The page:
NOTE:  When measuring the thickness of a coating over existing paint or galvanize, the thickness of the existing paint or galvanize must be measured and subtracted from the total reading (i.e., the gages measure the cumulative thickness of all coats that are present on the substrate). One instrument manufacturer provides a gage that will measure the cumulative thickness of the galvanize-coating layers, then display the thickness of each layer separately.

Dry Film Thickness – Cementitious Substrates, Plaster, and Drywall (ASTM D6132 and SSPC-PA 9)

The dry film thickness of coatings applied to cementitious substrates is often estimated by measuring the wet film thickness at the time of application, calculating coverage rates, using a Tooke Gage (destructive in-situ technique described later) or removing chips of the dry coating for microscopic measurement of cross-sections.   If a sample of the coating can be removed with none of the substrate attached (although being able to remove such a sample could be an indication of problems), a micrometer can be used.  There is also one relatively new technique available for the non-destructive measurement of dry film thickness.  It involves a special instrument that measures thickness using ultrasound principles.  See Photo 8.  The technique is addressed in ASTM D 6132, Standard Test Method for Nondestructive Measurement of Dry Film Thickness of Applied Organic Coatings Using an Ultrasonic Gage; the frequency of measurement and the acceptability of the measurements is addressed in SSPC-PA 9, Measurement of Dry Coating Thickness on Cementitious Substrates Using Ultrasonic Gages.

Photo 12 – Thickness of paint on a block wall being measured non-destructively.
Photo 8– Thickness of paint on a block wall being measured non-destructively.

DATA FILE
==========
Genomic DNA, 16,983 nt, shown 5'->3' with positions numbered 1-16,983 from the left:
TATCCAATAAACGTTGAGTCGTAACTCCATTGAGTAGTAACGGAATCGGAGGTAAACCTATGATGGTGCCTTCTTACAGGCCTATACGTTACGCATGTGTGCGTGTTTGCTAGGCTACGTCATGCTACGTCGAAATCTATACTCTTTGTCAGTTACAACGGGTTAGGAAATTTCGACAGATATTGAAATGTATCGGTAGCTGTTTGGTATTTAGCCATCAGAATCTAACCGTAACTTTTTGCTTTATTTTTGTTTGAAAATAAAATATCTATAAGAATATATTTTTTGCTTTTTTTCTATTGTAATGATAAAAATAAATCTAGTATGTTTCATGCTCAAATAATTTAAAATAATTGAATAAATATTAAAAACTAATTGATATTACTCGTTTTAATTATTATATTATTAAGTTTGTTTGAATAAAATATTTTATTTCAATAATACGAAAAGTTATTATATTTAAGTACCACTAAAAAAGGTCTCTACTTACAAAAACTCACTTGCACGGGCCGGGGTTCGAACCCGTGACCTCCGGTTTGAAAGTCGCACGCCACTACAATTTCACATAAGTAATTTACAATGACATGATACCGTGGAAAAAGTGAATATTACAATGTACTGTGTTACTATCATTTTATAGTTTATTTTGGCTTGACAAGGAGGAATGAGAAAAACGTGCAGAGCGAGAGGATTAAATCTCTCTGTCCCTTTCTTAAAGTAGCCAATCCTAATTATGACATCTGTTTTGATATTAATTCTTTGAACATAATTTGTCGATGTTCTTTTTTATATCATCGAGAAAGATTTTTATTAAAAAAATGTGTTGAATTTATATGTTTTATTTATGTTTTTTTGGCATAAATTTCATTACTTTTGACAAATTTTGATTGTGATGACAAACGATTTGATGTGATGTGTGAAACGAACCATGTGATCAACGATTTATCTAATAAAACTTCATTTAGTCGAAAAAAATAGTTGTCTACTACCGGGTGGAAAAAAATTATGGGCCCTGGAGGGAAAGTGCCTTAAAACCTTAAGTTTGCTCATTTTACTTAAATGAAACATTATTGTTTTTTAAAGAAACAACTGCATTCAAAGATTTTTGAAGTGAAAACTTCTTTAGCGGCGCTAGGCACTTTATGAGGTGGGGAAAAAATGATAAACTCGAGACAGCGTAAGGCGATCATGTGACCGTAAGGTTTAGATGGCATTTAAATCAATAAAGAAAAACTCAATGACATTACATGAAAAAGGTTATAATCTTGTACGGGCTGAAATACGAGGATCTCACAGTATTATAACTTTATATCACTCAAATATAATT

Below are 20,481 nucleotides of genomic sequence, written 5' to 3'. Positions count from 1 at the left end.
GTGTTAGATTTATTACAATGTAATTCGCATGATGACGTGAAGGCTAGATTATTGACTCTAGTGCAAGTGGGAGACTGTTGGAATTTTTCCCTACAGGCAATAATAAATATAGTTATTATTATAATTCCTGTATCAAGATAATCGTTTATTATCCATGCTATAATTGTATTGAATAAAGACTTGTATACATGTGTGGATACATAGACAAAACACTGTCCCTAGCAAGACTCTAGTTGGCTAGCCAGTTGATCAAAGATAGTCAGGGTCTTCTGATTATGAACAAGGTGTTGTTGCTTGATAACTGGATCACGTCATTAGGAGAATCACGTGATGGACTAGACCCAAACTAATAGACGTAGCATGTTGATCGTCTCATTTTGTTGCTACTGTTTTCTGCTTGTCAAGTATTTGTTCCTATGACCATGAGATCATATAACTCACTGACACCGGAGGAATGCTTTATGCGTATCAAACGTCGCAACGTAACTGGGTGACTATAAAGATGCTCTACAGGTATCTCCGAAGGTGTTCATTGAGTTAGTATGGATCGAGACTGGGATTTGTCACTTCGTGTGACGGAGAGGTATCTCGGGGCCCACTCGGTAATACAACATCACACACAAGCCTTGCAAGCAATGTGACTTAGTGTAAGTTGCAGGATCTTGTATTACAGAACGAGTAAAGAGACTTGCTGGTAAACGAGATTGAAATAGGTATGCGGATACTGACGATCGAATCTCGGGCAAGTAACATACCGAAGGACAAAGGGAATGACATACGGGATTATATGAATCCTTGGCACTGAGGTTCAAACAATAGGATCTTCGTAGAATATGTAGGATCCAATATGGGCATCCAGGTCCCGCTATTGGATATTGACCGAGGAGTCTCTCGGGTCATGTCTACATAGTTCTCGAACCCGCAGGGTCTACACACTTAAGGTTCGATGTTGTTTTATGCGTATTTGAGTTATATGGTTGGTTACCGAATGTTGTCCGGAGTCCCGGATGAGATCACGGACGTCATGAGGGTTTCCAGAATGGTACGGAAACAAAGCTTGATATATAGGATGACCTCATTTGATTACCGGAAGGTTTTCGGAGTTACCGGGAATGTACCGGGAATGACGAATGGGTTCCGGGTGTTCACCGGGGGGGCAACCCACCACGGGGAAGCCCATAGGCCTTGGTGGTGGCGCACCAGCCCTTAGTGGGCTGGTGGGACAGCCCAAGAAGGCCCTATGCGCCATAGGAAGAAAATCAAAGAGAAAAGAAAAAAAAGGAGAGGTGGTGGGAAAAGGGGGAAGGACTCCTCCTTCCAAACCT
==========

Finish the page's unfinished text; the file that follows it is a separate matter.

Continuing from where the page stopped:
The specific methods for using the instrument should be followed according to the manufacturer’s instructions, but the following basic steps apply:

Step 1 – Allow the probe to reach ambient temperature in the same environment where the readings will be taken by holding the probe in the air and pressing “zero” in the main menu.  This helps the gage to compensate for temperature extremes and the effects of wear on the probe.

Step 2 – Verify the accuracy of the gage using known reference standards.  For polymer coatings, place a plastic shim (reference standard) on the bare substrate, apply a drop of couplant on the surface of the shim, and place the probe on shim through the couplant to measure the thickness of the shim.  The couplant carries the ultrasound signal from the probe to the coated surface (the shim in this case). Adjust the gage to register the thickness of the shim.

Step 3 – Set the “gates,” which are the minimum and maximum range of thickness expected to be measured.

Step 4 – To measure the thickness of the coating, apply a drop of couplant to the surface of the coating and firmly place the probe on the coating through the couplant.  A second reading in the same area can be taken without reapplying the couplant.  But when moving to a new location, couplant must be reapplied to take a reading.

Dry Film Thickness (Destructive) – Any Substrate (ASTM D4138)

The Tooke Gage is a destructive microscope technique (50x ocular) for the measurement of coatings applied to essentially any substrate (all metals, cementitious substrates, wood, plaster, drywall, plastics).  See Photo 9.

Photo 13 – Destructive measurement of coating thickness using a Tooke Gage.
Photo 9– Destructive measurement of coating thickness using a Tooke Gage.